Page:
Works of art decorate the walls throughout the house.  Some are by Jack Yeats; others are by Constance and Eva Booth.  Sill more are by other artists from the Gore Booth family’s time, and even more are by contemporary artists.

“Eddie collects art,” explained Isobel.  “He wants to maintain a living link with the local community, artistic and otherwise, just as the Gore Booth family did when they lived here.”
The community have responded in kind. Many remember a time when the Gore Booths would open the estate to the public or have heard stories of the family’s many characters.  They have come to visit, bringing personal stories and photographs to add to the growing exhibitions.

When they come, they see that it’s not only the house that has been restored: the entire estate has been transformed.  The kitchen garden is bursting with vegetables, salads, herbs and soft summer fruits.  These supply restaurants in Sligo town and are also used to make Lissadell’s own-brand jams and chutneys.

The Alpine garden is no longer overgrown.  Its rose gardens, stepped ponds and rockeries would make Josslyn proud.

Then, there are the coach houses.  They are now home to tea houses, a Countess Markievicz exhibition and an impressive gift shop. “We’ve got other plans too,” said Isobel. “By this time next year, we’ll have an art gallery showing work by local artists, a Yeats museum and a garden museum.  We’ll also open up more public walks through the woods and fields.  We’ll start a pet farm and we’ll renovate the gardener’s house.”

The aim is to make Lissadell as self- sufficient as it once was and to do so in a way that allows it to retain its unique character.  Having already spent more than 8 million euros on purchasing and restoring the house and grounds, Eddie and Constance still have a way to go in making it self-sufficient.  However, with 30 employees, a growing range of homemade produce and plans to introduce more museums and exhibition spaces, that time can’t be too far off.

In the meantime, they can be proud of what they have done to restore its character. Their children, who range in age from 4 to 15, can often be seen helping out on the estate.  Locals frequently come to visit, walking on the grounds or catching up with the latest conservation project, just as involved with Lissadell as they were in the past. “We see ourselves as custodians or caretakers,” explained Isobel.  Having reversed the decline of the past 70 years, Eddie Walsh and Constance and Isobel Cassidy have restored one of Ireland’s cultural gems to its rightful glory.  Lissadell lives on.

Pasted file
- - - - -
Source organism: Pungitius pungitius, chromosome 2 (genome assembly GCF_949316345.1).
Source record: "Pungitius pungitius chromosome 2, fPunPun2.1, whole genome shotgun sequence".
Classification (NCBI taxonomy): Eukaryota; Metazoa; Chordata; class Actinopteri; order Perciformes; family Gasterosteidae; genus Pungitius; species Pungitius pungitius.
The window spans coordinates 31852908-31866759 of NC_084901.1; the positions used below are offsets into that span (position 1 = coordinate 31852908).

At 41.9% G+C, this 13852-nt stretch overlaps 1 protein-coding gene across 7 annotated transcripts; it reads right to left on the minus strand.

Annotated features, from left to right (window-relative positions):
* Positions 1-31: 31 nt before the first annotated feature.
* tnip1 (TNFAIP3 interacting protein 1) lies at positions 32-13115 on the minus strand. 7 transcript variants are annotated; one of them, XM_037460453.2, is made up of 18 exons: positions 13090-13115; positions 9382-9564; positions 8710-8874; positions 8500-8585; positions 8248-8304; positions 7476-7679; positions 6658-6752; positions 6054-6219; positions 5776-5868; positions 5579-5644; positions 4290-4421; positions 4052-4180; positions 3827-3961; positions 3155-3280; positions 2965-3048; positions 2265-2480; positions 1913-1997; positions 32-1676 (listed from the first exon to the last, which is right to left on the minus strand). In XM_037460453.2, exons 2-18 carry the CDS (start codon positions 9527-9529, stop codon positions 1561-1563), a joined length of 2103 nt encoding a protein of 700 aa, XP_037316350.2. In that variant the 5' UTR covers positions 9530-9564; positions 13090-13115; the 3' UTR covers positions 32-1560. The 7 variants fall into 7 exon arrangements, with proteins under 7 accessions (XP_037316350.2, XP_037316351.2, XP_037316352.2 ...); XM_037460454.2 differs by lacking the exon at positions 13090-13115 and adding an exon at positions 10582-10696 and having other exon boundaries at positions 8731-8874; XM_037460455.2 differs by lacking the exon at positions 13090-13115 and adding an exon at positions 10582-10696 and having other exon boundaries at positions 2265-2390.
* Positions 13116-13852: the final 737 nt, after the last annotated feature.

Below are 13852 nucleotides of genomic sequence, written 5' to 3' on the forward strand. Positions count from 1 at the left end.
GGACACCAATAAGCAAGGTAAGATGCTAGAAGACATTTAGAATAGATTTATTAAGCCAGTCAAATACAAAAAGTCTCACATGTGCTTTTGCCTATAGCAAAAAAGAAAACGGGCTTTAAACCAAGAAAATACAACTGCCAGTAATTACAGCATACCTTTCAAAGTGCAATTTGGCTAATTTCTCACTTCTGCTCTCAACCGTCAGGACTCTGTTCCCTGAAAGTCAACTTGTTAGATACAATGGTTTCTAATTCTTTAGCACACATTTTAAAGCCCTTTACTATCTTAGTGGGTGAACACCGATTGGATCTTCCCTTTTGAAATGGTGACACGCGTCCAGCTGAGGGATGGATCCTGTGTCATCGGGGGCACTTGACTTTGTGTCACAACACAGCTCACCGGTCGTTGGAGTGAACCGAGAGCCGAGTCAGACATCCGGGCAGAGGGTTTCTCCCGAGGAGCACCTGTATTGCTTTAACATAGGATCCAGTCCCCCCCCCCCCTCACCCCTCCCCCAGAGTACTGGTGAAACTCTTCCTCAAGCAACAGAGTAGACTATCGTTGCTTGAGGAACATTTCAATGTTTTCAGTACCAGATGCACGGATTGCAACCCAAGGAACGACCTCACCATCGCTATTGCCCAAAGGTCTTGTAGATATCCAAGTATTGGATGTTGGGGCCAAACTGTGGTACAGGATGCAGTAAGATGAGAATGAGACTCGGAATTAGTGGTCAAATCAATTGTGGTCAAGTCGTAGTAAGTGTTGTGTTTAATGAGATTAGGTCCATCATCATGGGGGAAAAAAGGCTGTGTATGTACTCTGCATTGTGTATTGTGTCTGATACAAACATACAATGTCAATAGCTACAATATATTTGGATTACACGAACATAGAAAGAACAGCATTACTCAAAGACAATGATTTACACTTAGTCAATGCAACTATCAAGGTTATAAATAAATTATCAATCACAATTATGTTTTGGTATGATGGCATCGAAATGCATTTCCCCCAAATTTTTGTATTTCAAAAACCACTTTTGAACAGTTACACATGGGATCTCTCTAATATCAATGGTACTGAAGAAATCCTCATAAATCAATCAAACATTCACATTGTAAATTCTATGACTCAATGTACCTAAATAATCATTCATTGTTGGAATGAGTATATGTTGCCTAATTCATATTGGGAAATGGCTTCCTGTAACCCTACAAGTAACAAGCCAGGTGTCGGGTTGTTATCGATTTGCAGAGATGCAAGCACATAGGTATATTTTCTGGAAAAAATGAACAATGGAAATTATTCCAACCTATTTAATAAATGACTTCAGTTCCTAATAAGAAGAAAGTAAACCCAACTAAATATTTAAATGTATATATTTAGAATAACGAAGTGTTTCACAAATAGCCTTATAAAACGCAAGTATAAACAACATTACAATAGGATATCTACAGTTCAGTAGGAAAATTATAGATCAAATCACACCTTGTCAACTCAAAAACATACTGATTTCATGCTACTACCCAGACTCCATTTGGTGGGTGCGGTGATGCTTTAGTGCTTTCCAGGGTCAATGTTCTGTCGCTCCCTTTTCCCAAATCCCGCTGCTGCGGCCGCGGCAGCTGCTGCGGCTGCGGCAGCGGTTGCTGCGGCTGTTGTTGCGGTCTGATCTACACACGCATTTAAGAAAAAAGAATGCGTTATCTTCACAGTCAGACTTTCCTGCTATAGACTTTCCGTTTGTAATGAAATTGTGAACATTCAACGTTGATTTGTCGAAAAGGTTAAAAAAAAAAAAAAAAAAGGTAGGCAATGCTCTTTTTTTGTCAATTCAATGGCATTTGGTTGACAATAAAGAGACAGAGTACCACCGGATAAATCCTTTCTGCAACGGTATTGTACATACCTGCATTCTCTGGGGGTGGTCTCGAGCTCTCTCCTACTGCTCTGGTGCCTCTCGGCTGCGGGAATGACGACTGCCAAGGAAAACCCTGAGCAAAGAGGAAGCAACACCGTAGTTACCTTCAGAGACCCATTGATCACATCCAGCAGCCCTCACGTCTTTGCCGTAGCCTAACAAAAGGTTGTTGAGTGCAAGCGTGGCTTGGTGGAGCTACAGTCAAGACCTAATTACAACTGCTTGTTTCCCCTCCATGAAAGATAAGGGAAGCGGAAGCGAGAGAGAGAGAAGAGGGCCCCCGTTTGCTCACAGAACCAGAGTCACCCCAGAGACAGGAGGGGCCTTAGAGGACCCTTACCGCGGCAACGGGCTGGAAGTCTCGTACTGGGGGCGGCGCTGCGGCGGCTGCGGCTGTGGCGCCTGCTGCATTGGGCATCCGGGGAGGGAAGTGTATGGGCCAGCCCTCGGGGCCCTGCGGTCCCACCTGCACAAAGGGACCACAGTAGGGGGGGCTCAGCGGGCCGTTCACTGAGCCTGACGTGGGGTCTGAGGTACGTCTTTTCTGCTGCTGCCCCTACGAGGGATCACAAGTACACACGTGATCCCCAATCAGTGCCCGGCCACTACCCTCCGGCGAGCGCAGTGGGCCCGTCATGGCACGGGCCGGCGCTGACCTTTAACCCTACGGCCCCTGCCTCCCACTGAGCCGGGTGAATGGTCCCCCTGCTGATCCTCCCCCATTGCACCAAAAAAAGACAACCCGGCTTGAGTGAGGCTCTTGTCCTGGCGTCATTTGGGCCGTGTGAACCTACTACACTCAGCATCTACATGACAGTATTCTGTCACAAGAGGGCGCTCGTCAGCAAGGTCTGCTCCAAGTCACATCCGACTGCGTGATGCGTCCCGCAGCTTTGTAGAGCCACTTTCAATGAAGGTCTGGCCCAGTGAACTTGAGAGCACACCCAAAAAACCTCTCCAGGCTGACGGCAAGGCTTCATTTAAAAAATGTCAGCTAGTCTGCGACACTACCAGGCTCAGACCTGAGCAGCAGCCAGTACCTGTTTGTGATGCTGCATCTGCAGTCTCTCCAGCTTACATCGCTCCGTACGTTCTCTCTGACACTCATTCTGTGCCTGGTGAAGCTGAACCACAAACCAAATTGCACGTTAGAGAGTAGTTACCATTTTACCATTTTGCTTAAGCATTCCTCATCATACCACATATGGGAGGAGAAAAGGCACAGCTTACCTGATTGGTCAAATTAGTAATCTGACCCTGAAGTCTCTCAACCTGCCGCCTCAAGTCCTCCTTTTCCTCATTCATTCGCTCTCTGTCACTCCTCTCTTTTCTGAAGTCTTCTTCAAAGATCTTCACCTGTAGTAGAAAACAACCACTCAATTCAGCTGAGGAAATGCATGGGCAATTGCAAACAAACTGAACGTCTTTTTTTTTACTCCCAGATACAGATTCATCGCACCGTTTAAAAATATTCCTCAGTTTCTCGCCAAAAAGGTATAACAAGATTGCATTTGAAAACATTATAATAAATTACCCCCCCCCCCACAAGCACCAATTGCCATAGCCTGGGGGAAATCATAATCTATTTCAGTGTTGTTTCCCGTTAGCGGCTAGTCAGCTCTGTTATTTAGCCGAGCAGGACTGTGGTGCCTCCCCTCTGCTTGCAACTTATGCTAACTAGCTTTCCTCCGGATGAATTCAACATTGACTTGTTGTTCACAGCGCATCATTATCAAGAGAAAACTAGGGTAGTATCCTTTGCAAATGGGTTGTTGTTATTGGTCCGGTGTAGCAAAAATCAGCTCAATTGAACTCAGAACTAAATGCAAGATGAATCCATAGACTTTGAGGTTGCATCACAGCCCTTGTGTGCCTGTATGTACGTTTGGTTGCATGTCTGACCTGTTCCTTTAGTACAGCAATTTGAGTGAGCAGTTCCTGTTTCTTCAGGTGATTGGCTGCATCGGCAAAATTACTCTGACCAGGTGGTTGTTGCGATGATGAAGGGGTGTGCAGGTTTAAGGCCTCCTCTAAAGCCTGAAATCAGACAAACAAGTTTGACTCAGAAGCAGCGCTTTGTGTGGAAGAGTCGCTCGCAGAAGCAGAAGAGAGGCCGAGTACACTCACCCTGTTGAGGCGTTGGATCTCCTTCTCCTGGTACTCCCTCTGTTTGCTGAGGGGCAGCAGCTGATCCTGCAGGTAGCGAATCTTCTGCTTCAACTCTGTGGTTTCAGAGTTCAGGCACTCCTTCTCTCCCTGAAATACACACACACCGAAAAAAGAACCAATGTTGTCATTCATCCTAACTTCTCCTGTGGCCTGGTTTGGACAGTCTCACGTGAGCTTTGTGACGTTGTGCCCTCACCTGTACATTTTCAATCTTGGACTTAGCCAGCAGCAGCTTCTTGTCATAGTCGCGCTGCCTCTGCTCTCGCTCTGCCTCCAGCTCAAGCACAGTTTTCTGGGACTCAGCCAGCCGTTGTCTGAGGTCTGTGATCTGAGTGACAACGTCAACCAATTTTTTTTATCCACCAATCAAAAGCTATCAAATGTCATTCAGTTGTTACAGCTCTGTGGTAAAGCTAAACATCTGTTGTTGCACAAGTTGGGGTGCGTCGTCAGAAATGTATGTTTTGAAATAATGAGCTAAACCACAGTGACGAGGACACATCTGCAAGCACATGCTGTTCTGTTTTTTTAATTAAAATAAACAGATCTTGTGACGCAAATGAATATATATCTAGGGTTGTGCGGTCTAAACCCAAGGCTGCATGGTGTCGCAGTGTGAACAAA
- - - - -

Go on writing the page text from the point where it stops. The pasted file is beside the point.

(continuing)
Note: At the time of writing, Lissadell House has entered yet another unexpected  chapter in its already rich history.  Following a disagreement with Sligo County Council, the owners of Lissadell have decided to close their home to the public.

This follows a decision by Sligo County Council to preserve public rights of way along routes through the estate. Edward Walsh and Constance Cassidy maintain that there are no public rights of way over the property.  They claim to have verified this prior to purchasing Lissadell in 2003.

They have also stated that it would be impossible to continue to operate the house as a tourist destination or as a private home if such public access were to be allowed.

“No property whatsoever, let alone a large tourist facility, could be operated on the basis of unregulated, uncontrolled and unfettered access,” they said. Sligo County Council has agreed to enter into discussions with Edward, Constance and local people in an effort to have the matter resolved as soon as possible. We will keep readers updated on all developments in upcoming issues.

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Second U.S.-Ireland Forum a Success https://irishamerica.com/2009/02/second-u-s-ireland-forum-a-success/ https://irishamerica.com/2009/02/second-u-s-ireland-forum-a-success/#respond Sun, 01 Feb 2009 11:55:15 +0000 http://irishamerica.com/?p=8597 Read more..]]> Over 400 delegates attended the second annual U.S.-Ireland Forum hosted at University College Dublin in early November, which was yet another extraordinary success. The delegates were drawn from Irish politics, business, students, academics and ordinary members of the public. The topics ranged from the role of America in the Obama era to how deep the Irish financial crisis is and how the diaspora might help.

The delegates came from as far away as Melbourne, Australia, and there were many from the U.S. Discussions were lively and sometimes contentious as the role of the Irish abroad was analyzed and examined from every angle.

President Mary McAleese took the podium at around 3 p.m. on Monday, November 10, at the Global Irish Institute Center, which is smack bang in the middle of this impressive campus. She wowed the crowd with a heartfelt endorsement of the new movement to embrace the Irish diaspora, which is becoming an ever increasing and important part of Irish identity.

She highlighted the extraordinary potential of that diaspora as well as the challenges it represents. “Over one million people born on the island of Ireland are estimated to live abroad, a remarkable figure for a population of some six million,” McAleese said. “When people who claim Irish descent are included, the number who can be counted as part of our global Irish family rises to an estimated seventy million. These figures are at once both a frightening testament to the searing legacy of forced emigration, and an awesome contemporary resource from which to forge new synergies and opportunities for this still new century.”